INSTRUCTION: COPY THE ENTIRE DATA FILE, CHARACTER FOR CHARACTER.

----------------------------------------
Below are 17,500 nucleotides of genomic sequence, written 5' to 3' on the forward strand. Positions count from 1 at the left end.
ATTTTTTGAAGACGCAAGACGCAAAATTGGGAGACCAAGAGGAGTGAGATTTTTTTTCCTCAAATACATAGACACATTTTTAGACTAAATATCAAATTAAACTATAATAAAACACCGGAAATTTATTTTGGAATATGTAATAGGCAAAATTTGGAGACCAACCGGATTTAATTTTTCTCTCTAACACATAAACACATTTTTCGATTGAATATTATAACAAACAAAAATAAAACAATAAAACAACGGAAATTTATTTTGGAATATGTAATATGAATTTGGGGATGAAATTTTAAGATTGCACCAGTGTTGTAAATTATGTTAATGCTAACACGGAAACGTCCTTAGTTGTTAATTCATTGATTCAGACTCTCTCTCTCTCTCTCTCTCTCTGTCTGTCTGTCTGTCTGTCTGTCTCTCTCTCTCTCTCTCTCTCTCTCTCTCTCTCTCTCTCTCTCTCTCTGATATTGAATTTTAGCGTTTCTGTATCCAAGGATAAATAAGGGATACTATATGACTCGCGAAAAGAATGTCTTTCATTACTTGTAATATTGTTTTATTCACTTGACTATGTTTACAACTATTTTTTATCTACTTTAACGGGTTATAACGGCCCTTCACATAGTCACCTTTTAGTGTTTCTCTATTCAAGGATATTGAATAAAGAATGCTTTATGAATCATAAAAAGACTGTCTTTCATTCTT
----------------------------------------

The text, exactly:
Below are 17,500 nucleotides of genomic sequence, written 5' to 3' on the forward strand. Positions count from 1 at the left end.
ATTTTTTGAAGACGCAAGACGCAAAATTGGGAGACCAAGAGGAGTGAGATTTTTTTTCCTCAAATACATAGACACATTTTTAGACTAAATATCAAATTAAACTATAATAAAACACCGGAAATTTATTTTGGAATATGTAATAGGCAAAATTTGGAGACCAACCGGATTTAATTTTTCTCTCTAACACATAAACACATTTTTCGATTGAATATTATAACAAACAAAAATAAAACAATAAAACAACGGAAATTTATTTTGGAATATGTAATATGAATTTGGGGATGAAATTTTAAGATTGCACCAGTGTTGTAAATTATGTTAATGCTAACACGGAAACGTCCTTAGTTGTTAATTCATTGATTCAGACTCTCTCTCTCTCTCTCTCTCTCTGTCTGTCTGTCTGTCTGTCTGTCTCTCTCTCTCTCTCTCTCTCTCTCTCTCTCTCTCTCTCTCTCTCTCTGATATTGAATTTTAGCGTTTCTGTATCCAAGGATAAATAAGGGATACTATATGACTCGCGAAAAGAATGTCTTTCATTACTTGTAATATTGTTTTATTCACTTGACTATGTTTACAACTATTTTTTATCTACTTTAACGGGTTATAACGGCCCTTCACATAGTCACCTTTTAGTGTTTCTCTATTCAAGGATATTGAATAAAGAATGCTTTATGAATCATAAAAAGACTGTCTTTCATTCTT